Sunday, December 8, 2013

Austerlitz by W.G. Sebald

Europe’s tragedy

Austerlitz does not have a conventional plot. Yet, all the same, the novel leads you to a place of horror. The nameless narrator tells us of Jacques Austerlitz, an odd scholar who, in bits and pieces, unveils an amazing story; the story of his life. Austerlitz has lived this life in a haze of forgetting, of avoidance. A scholar of the architecture of old Europe, he likes visiting train stations and libraries. Improbably Welsh, Austerlitz comes from a depressive family. One day, on a visit to a deserted train station, he has an unsettling memory. He travels to Prague where he discovers his already half remembered secret. He is not Welsh, but Jewish. His mother had put him on a Kindertransport to the Britain. He survived the Holocaust; they did not.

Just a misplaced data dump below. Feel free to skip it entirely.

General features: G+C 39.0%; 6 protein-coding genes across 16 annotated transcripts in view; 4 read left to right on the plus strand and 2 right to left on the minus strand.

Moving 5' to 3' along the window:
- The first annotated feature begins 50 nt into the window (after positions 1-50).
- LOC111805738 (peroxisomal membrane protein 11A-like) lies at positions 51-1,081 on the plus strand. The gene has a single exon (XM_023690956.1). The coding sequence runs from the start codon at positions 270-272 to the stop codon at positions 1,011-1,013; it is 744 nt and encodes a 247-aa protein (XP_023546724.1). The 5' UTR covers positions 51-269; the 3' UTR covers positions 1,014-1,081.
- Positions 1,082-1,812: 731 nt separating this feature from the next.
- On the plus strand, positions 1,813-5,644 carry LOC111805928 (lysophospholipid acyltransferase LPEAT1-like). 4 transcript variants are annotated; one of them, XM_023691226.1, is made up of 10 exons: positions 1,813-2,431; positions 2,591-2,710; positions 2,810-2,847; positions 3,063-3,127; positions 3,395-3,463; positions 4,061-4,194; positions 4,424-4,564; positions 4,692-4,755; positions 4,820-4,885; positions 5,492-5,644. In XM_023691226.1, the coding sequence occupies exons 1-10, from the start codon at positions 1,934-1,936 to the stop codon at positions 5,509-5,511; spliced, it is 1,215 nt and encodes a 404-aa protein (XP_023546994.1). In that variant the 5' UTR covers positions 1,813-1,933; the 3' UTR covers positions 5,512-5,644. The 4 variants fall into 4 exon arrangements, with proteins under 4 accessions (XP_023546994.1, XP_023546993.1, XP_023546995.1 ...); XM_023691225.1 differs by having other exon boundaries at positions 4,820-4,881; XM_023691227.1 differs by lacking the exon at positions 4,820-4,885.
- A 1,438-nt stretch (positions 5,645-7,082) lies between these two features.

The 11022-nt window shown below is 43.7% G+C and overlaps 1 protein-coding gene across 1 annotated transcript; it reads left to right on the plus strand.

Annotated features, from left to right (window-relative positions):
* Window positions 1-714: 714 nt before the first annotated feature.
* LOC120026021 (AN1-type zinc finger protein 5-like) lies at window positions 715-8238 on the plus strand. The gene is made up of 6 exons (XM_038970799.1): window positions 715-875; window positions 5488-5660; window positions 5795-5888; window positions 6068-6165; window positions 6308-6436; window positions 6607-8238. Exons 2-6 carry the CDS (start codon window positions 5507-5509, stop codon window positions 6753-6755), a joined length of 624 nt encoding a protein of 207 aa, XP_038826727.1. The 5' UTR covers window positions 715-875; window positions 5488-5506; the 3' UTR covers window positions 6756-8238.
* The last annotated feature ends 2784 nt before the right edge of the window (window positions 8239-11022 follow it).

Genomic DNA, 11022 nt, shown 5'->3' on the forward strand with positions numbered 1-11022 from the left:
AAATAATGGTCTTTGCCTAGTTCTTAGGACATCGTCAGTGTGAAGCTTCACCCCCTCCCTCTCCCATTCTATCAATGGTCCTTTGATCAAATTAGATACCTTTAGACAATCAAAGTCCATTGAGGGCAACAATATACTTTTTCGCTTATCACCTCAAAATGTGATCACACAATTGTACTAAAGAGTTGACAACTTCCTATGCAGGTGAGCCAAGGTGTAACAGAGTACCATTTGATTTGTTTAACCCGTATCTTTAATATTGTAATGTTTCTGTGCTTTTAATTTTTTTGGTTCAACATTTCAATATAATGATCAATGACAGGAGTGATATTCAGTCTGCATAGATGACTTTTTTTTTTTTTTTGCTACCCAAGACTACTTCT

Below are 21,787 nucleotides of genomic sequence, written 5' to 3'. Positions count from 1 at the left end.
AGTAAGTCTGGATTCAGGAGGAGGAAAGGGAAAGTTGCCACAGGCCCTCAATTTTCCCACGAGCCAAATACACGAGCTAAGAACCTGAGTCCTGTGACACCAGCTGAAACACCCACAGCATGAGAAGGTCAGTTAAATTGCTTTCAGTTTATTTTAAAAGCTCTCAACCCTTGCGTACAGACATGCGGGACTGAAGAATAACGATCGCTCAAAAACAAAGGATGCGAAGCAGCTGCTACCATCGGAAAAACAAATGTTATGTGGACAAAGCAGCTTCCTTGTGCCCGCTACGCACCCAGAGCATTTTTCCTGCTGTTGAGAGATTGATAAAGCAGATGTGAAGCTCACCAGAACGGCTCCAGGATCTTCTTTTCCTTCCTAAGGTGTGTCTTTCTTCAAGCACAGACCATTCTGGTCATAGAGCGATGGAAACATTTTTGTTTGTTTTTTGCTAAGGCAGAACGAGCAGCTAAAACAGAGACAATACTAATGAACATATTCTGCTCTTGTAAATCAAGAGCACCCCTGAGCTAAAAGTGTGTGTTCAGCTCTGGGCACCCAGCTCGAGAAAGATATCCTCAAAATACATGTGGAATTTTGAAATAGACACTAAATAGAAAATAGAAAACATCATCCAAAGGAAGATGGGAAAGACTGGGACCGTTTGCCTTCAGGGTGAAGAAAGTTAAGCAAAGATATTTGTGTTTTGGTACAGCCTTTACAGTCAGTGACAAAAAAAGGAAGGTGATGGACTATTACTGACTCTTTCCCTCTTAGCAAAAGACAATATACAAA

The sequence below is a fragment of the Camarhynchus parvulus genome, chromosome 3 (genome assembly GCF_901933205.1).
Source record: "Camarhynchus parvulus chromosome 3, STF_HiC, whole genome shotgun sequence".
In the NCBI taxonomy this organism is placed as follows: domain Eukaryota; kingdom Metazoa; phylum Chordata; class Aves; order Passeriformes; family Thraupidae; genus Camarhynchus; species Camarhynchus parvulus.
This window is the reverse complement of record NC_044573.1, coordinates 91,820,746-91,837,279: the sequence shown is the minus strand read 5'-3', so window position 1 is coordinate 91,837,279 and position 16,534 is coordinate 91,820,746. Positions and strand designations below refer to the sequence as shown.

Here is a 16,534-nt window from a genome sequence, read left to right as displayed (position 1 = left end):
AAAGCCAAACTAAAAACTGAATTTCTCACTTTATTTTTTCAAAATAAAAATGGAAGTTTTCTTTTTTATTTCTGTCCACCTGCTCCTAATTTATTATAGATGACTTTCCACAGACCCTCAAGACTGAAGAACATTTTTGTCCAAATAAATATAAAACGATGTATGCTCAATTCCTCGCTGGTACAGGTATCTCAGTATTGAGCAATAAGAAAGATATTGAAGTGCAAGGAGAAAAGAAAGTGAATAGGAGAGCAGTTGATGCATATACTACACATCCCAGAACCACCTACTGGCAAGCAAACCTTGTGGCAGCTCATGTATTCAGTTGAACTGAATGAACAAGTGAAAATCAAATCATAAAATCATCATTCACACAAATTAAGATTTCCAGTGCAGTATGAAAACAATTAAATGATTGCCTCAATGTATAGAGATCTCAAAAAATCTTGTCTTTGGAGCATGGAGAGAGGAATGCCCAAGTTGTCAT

There is a definite air of spookiness in this book, supported by old weird photographs, imagistic detours, mysterious encounters in old train stations, and long discursive sentences. The effect was soporific, but strangely compelling, and even though I was mildly bored, I couldn’t put down the book. Right in the middle, the meandering story takes a sharp turn towards horror, as the reader realizes that instead of contemplating the architecture of a library we are instead contemplating the architecture of a concentration camp. And after that the novel gets gripping. And the reader realizes we weren’t meandering at all.

I felt as though I was circling around something, getting closer and closer, then at last must face it. European civilization and Nazi brutality. The entire story felt like an unsettling dream.

No comments:

Post a Comment